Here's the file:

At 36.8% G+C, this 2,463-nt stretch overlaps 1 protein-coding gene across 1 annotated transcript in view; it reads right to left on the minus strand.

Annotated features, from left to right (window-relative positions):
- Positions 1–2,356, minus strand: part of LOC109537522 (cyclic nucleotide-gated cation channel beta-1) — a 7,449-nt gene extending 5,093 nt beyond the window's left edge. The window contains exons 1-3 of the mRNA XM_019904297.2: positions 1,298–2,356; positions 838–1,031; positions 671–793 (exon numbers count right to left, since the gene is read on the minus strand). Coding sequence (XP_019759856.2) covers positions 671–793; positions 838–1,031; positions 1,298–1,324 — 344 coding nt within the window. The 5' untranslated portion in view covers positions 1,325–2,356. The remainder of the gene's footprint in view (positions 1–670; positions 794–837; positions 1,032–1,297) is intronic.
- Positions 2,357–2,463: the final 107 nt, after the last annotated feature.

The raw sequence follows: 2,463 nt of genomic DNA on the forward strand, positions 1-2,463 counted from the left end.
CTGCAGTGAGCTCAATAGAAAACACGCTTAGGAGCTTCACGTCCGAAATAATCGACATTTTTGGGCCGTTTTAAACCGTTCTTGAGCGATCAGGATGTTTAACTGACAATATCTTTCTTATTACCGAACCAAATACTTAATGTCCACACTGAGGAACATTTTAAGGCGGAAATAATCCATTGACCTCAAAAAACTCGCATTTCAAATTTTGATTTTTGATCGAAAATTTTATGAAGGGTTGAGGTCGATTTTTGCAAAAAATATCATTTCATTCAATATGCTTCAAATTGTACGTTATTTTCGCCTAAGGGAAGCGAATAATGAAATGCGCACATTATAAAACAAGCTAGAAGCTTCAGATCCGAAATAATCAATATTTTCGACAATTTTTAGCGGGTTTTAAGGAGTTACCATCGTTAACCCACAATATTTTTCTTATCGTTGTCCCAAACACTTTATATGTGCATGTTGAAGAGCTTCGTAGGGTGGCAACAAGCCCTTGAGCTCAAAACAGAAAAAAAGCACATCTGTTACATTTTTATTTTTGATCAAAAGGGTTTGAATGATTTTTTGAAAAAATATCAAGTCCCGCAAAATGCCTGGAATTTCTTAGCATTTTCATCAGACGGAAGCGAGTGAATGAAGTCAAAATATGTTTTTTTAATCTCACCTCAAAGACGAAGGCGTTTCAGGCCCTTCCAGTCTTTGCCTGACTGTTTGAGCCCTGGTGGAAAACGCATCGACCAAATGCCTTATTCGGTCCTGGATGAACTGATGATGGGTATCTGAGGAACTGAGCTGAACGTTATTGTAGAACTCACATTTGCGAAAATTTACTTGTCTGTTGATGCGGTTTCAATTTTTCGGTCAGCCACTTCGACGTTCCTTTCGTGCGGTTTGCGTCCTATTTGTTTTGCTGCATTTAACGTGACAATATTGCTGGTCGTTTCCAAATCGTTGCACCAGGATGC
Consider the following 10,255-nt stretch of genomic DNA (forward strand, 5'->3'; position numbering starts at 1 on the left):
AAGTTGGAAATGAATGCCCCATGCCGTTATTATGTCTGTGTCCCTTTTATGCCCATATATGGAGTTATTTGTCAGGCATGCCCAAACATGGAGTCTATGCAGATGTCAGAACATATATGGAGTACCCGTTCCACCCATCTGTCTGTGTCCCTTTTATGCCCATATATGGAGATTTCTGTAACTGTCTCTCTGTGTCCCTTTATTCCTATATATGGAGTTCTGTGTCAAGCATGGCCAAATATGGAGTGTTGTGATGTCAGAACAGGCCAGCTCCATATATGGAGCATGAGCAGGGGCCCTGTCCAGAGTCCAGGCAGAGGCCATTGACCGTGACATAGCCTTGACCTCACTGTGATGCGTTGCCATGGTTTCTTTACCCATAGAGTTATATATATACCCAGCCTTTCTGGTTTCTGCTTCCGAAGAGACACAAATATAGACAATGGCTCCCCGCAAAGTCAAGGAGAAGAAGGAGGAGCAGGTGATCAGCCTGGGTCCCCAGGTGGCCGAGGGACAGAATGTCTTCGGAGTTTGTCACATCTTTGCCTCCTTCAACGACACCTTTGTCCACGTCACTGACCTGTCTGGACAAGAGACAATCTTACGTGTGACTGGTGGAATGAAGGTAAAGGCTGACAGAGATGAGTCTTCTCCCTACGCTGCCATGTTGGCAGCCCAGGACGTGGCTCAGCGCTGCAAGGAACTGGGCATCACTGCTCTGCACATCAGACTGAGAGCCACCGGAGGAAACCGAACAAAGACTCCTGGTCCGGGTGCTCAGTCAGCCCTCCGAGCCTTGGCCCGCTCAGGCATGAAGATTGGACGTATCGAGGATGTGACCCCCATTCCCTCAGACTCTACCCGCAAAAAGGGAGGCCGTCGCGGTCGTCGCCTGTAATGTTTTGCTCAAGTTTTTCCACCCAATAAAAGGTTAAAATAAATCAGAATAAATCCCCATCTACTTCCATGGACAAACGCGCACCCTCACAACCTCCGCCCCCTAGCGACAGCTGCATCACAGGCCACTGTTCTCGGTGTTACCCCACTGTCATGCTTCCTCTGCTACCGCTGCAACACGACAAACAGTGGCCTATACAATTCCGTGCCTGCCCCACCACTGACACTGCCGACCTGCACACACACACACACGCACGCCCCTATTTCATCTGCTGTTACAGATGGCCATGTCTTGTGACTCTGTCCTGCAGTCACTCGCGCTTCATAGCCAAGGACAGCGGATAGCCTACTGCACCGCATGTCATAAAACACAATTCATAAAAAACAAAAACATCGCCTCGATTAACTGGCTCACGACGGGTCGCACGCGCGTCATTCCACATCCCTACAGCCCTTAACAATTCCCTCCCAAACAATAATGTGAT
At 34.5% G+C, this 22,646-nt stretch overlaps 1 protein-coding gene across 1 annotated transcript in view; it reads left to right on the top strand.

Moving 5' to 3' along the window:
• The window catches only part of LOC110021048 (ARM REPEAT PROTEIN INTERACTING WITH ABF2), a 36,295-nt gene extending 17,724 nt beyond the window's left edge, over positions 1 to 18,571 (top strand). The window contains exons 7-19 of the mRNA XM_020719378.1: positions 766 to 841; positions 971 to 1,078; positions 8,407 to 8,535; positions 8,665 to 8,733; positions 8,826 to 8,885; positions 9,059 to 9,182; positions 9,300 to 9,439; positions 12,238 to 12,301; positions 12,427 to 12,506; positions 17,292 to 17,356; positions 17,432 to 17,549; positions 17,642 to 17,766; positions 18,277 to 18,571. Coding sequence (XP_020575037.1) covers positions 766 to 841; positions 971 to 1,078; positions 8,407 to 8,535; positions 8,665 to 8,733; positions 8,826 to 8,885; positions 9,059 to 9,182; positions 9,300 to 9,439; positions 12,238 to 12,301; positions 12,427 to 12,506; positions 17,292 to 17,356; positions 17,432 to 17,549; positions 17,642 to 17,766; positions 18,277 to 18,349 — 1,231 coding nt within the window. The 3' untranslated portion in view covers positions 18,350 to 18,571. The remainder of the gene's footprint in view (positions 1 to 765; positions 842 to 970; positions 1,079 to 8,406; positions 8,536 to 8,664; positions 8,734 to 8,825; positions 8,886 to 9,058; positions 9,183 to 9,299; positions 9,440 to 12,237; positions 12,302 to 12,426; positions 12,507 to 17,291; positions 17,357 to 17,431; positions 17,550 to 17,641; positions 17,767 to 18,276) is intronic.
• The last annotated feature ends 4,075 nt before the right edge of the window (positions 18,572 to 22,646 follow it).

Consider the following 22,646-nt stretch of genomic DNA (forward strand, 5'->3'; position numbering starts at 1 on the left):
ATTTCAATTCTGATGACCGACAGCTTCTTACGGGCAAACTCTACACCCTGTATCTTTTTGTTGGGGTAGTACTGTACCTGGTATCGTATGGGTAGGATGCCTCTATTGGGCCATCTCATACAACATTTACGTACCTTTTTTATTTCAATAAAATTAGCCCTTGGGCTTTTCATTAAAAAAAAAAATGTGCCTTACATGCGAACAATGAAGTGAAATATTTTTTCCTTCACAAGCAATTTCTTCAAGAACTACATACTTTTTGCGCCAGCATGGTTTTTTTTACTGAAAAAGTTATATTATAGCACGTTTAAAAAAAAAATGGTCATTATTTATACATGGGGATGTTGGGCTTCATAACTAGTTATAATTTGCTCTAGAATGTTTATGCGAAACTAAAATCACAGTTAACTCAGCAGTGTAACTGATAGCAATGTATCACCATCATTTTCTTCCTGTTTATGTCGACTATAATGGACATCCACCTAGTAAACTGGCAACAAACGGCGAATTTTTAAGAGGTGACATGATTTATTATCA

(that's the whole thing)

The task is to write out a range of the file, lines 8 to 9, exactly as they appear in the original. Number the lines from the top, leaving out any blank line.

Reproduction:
AAGTTGGAAATGAATGCCCCATGCCGTTATTATGTCTGTGTCCCTTTTATGCCCATATATGGAGTTATTTGTCAGGCATGCCCAAACATGGAGTCTATGCAGATGTCAGAACATATATGGAGTACCCGTTCCACCCATCTGTCTGTGTCCCTTTTATGCCCATATATGGAGATTTCTGTAACTGTCTCTCTGTGTCCCTTTATTCCTATATATGGAGTTCTGTGTCAAGCATGGCCAAATATGGAGTGTTGTGATGTCAGAACAGGCCAGCTCCATATATGGAGCATGAGCAGGGGCCCTGTCCAGAGTCCAGGCAGAGGCCATTGACCGTGACATAGCCTTGACCTCACTGTGATGCGTTGCCATGGTTTCTTTACCCATAGAGTTATATATATACCCAGCCTTTCTGGTTTCTGCTTCCGAAGAGACACAAATATAGACAATGGCTCCCCGCAAAGTCAAGGAGAAGAAGGAGGAGCAGGTGATCAGCCTGGGTCCCCAGGTGGCCGAGGGACAGAATGTCTTCGGAGTTTGTCACATCTTTGCCTCCTTCAACGACACCTTTGTCCACGTCACTGACCTGTCTGGACAAGAGACAATCTTACGTGTGACTGGTGGAATGAAGGTAAAGGCTGACAGAGATGAGTCTTCTCCCTACGCTGCCATGTTGGCAGCCCAGGACGTGGCTCAGCGCTGCAAGGAACTGGGCATCACTGCTCTGCACATCAGACTGAGAGCCACCGGAGGAAACCGAACAAAGACTCCTGGTCCGGGTGCTCAGTCAGCCCTCCGAGCCTTGGCCCGCTCAGGCATGAAGATTGGACGTATCGAGGATGTGACCCCCATTCCCTCAGACTCTACCCGCAAAAAGGGAGGCCGTCGCGGTCGTCGCCTGTAATGTTTTGCTCAAGTTTTTCCACCCAATAAAAGGTTAAAATAAATCAGAATAAATCCCCATCTACTTCCATGGACAAACGCGCACCCTCACAACCTCCGCCCCCTAGCGACAGCTGCATCACAGGCCACTGTTCTCGGTGTTACCCCACTGTCATGCTTCCTCTGCTACCGCTGCAACACGACAAACAGTGGCCTATACAATTCCGTGCCTGCCCCACCACTGACACTGCCGACCTGCACACACACACACACGCACGCCCCTATTTCATCTGCTGTTACAGATGGCCATGTCTTGTGACTCTGTCCTGCAGTCACTCGCGCTTCATAGCCAAGGACAGCGGATAGCCTACTGCACCGCATGTCATAAAACACAATTCATAAAAAACAAAAACATCGCCTCGATTAACTGGCTCACGACGGGTCGCACGCGCGTCATTCCACATCCCTACAGCCCTTAACAATTCCCTCCCAAACAATAATGTGAT
At 34.5% G+C, this 22,646-nt stretch overlaps 1 protein-coding gene across 1 annotated transcript in view; it reads left to right on the top strand.